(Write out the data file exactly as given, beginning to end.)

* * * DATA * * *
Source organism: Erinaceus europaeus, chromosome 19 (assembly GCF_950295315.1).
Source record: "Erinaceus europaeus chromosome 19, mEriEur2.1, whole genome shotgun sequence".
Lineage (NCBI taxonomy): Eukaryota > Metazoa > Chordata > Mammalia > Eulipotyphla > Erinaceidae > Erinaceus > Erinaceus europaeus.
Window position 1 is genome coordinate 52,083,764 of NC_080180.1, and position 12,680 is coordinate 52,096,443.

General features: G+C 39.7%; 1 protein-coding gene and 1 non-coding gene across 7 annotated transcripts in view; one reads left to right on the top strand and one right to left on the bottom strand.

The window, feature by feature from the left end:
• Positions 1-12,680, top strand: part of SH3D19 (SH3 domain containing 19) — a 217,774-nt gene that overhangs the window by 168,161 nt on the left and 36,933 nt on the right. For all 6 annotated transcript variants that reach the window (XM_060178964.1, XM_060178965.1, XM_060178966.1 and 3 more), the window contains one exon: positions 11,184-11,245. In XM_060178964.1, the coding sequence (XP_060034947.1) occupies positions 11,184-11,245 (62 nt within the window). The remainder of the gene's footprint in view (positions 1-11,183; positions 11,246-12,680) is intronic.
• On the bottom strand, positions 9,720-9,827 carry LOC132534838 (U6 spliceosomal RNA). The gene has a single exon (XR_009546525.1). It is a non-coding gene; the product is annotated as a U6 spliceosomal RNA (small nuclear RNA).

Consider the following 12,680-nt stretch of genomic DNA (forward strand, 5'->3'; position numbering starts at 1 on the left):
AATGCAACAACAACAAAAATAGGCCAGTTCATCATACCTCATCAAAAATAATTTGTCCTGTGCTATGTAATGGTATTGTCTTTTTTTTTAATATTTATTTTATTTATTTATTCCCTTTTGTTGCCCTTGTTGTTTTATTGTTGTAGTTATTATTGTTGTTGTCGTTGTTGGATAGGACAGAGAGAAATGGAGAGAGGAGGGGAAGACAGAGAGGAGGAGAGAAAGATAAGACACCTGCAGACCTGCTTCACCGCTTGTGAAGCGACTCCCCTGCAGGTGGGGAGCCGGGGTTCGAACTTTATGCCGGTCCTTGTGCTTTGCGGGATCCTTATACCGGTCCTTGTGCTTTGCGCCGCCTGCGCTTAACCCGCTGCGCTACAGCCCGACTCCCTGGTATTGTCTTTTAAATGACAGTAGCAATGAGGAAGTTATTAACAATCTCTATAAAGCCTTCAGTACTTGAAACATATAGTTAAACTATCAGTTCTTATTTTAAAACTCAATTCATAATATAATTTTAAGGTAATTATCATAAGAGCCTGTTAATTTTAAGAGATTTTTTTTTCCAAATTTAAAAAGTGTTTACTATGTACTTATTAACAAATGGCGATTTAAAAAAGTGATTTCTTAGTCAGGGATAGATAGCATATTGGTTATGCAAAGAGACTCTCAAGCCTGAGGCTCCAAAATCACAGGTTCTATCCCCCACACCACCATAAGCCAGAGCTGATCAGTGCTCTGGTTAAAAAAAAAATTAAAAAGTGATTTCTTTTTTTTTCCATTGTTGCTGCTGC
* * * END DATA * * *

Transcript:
Source organism: Erinaceus europaeus, chromosome 19 (assembly GCF_950295315.1).
Source record: "Erinaceus europaeus chromosome 19, mEriEur2.1, whole genome shotgun sequence".
Lineage (NCBI taxonomy): Eukaryota > Metazoa > Chordata > Mammalia > Eulipotyphla > Erinaceidae > Erinaceus > Erinaceus europaeus.
Window position 1 is genome coordinate 52,083,764 of NC_080180.1, and position 12,680 is coordinate 52,096,443.

General features: G+C 39.7%; 1 protein-coding gene and 1 non-coding gene across 7 annotated transcripts in view; one reads left to right on the top strand and one right to left on the bottom strand.

The window, feature by feature from the left end:
• Positions 1-12,680, top strand: part of SH3D19 (SH3 domain containing 19) — a 217,774-nt gene that overhangs the window by 168,161 nt on the left and 36,933 nt on the right. For all 6 annotated transcript variants that reach the window (XM_060178964.1, XM_060178965.1, XM_060178966.1 and 3 more), the window contains one exon: positions 11,184-11,245. In XM_060178964.1, the coding sequence (XP_060034947.1) occupies positions 11,184-11,245 (62 nt within the window). The remainder of the gene's footprint in view (positions 1-11,183; positions 11,246-12,680) is intronic.
• On the bottom strand, positions 9,720-9,827 carry LOC132534838 (U6 spliceosomal RNA). The gene has a single exon (XR_009546525.1). It is a non-coding gene; the product is annotated as a U6 spliceosomal RNA (small nuclear RNA).

Consider the following 12,680-nt stretch of genomic DNA (forward strand, 5'->3'; position numbering starts at 1 on the left):
AATGCAACAACAACAAAAATAGGCCAGTTCATCATACCTCATCAAAAATAATTTGTCCTGTGCTATGTAATGGTATTGTCTTTTTTTTTAATATTTATTTTATTTATTTATTCCCTTTTGTTGCCCTTGTTGTTTTATTGTTGTAGTTATTATTGTTGTTGTCGTTGTTGGATAGGACAGAGAGAAATGGAGAGAGGAGGGGAAGACAGAGAGGAGGAGAGAAAGATAAGACACCTGCAGACCTGCTTCACCGCTTGTGAAGCGACTCCCCTGCAGGTGGGGAGCCGGGGTTCGAACTTTATGCCGGTCCTTGTGCTTTGCGGGATCCTTATACCGGTCCTTGTGCTTTGCGCCGCCTGCGCTTAACCCGCTGCGCTACAGCCCGACTCCCTGGTATTGTCTTTTAAATGACAGTAGCAATGAGGAAGTTATTAACAATCTCTATAAAGCCTTCAGTACTTGAAACATATAGTTAAACTATCAGTTCTTATTTTAAAACTCAATTCATAATATAATTTTAAGGTAATTATCATAAGAGCCTGTTAATTTTAAGAGATTTTTTTTTCCAAATTTAAAAAGTGTTTACTATGTACTTATTAACAAATGGCGATTTAAAAAAGTGATTTCTTAGTCAGGGATAGATAGCATATTGGTTATGCAAAGAGACTCTCAAGCCTGAGGCTCCAAAATCACAGGTTCTATCCCCCACACCACCATAAGCCAGAGCTGATCAGTGCTCTGGTTAAAAAAAAAATTAAAAAGTGATTTCTTTTTTTTTCCATTGTTGCTGCTGC